Successful Volunteer Relationships Start With Creating the Right Fit

people putting four puzzle pieces together March 21, 2017

Volunteering should be as beneficial to the member's career and personal satisfaction as it is to the association's operations, but finding—and empowering—the right volunteer for the work can be tricky. ASAE Research suggests ways to ensure a good fit.

Volunteers contribute 20 to 25 percent of an association's total work hours, according to new ASAE Foundation research. But they don't always find their volunteer experience as fulfilling as they should.

The foundation's latest research report, Mutually Beneficial Volunteerism: Opportunities for Enhancing Association Volunteer Management Opportunities, produced in conjunction with Mariner Management and Marketing and Whorton Marketing & Research, draws on the survey responses of thousands of association members and volunteer management staff leaders. The respondents provided insight into their satisfaction with their volunteer management systems and where they find value in their collaborations.

Both volunteer and association respondents consistently cited gaps in recruitment, orientation, and training of volunteers.

While volunteers reported high satisfaction with their experiences and association leaders were similarly pleased with volunteer contributions, the results show that associations have room to improve their volunteer management systems.

Having enough volunteers was an issue for some associations, but finding volunteers who were well suited to their roles was a challenge for even more. Thirty-two percent of staff respondents said that their associations had considerably fewer potential volunteers than needed, and half said their volunteers were not as qualified or committed as would be ideal. Both volunteer and association respondents consistently cited gaps in recruitment, orientation, and training.

Associations concerned with the caliber of volunteer contributions should look closely at these areas to create more mutually beneficial volunteer relationships.

Widen the Recruitment Lens

Engaging more qualified or committed volunteers may require association staff to be more creative in recruitment. Fifty-three percent of respondents who volunteer were initially recruited by an active member. While word-of-mouth referrals are a positive indicator of satisfaction and engagement among current volunteers, relying on this approach limits the pool of prospects. On average, 70 percent of members have never volunteered, and 32 percent of former volunteers and 31 percent of non-volunteers said they don't currently volunteer because no one asked them to.

50% Percentage of responding organizations that accept volunteers who are not as committed or qualified as the ideal candidate would be

To find the right members for volunteer roles, staff and volunteer leaders must look beyond the usual volunteer peer groups. According to the study findings, associations are succeeding with social media and email to reach out to potential volunteers. Less formal volunteer activities, including those that can be performed virtually, also enable associations to engage more members. A quarter of responding non-volunteers indicated that the lack of such opportunities was a reason they did not currently volunteer.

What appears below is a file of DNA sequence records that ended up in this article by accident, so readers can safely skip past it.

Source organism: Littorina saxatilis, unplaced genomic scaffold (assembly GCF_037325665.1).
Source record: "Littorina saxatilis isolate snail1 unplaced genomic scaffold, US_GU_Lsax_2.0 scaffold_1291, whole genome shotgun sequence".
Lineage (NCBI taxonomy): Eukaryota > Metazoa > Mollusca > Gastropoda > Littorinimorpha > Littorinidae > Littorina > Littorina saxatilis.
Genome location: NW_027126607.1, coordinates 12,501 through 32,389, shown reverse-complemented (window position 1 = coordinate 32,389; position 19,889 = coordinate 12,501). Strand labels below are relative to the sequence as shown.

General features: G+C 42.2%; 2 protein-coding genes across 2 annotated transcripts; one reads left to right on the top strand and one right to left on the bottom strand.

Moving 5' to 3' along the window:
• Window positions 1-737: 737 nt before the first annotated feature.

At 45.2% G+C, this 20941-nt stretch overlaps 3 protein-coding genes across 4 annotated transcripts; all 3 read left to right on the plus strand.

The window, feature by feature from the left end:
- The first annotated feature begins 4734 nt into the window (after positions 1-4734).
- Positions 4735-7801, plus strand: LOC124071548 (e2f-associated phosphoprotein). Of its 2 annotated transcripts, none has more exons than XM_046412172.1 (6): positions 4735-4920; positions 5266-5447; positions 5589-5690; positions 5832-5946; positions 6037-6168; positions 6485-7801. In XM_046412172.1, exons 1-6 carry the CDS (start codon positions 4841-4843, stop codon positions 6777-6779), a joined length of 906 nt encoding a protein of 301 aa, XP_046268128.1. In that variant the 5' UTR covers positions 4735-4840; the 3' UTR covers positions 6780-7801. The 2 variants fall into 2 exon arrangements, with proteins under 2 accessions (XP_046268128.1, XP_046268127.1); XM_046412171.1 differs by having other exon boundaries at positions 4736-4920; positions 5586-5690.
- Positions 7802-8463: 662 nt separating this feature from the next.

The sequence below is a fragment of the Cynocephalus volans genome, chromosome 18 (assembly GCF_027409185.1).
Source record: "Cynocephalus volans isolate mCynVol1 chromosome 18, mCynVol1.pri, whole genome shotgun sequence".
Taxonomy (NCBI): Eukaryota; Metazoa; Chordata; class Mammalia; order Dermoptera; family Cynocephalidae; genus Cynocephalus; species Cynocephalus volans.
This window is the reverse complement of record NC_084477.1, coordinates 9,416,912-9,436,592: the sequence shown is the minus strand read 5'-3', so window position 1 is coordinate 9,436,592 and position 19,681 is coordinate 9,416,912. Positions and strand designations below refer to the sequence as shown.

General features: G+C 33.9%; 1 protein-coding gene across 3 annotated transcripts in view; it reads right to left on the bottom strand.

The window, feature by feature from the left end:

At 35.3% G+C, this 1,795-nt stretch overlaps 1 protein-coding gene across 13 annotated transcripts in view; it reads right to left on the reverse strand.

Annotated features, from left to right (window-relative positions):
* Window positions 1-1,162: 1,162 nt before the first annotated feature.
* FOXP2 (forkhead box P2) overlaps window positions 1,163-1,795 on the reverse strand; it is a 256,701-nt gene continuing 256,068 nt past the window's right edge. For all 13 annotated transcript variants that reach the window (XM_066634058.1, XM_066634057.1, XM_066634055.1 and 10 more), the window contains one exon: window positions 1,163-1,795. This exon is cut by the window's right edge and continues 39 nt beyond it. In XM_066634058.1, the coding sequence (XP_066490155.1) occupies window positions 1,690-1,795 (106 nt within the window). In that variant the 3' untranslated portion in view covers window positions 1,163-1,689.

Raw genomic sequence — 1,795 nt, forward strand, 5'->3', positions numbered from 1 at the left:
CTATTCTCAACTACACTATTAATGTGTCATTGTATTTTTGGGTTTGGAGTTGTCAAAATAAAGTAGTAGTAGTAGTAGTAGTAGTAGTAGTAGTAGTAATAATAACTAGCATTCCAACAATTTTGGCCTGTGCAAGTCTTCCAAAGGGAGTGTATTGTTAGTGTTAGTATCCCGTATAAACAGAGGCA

Focus on Orientation and Training

The right volunteer fit doesn't just happen—it has to be managed. Association leaders and volunteers both agreed that better volunteer orientation, training, and assessment are needed. When asked what would improve their experience, current volunteers mostly frequently identified "a better sense of how their activities fit into the bigger picture" (39 percent) and "clearer guidelines about what they were expected to accomplish in their specific group/function" (also 39 percent).

Responses from association staff mirror these needs. Thirty-two percent of association leaders said they don't orient volunteers sufficiently to give them a strong understanding of their roles. When asked about their strengths in managing volunteers, only 14 percent of executives rated their association's ability to "train and develop volunteers over time, leading to a strong understanding of their roles and value."

To be successful, even the most qualified volunteers need to know what they are doing. If volunteers have a firm understanding of the expectations for and the value of their work, they have the opportunity to be more efficient and effective. Orientation and training processes mean additional work for association staff, but such practices can lead to greater accomplishment and satisfaction for both staff and volunteers.

Association leaders and member volunteers are both highly motivated to create mutually beneficial volunteer systems. While both groups see opportunities to create better relationships, they have a strong foundation of shared goals upon which to build.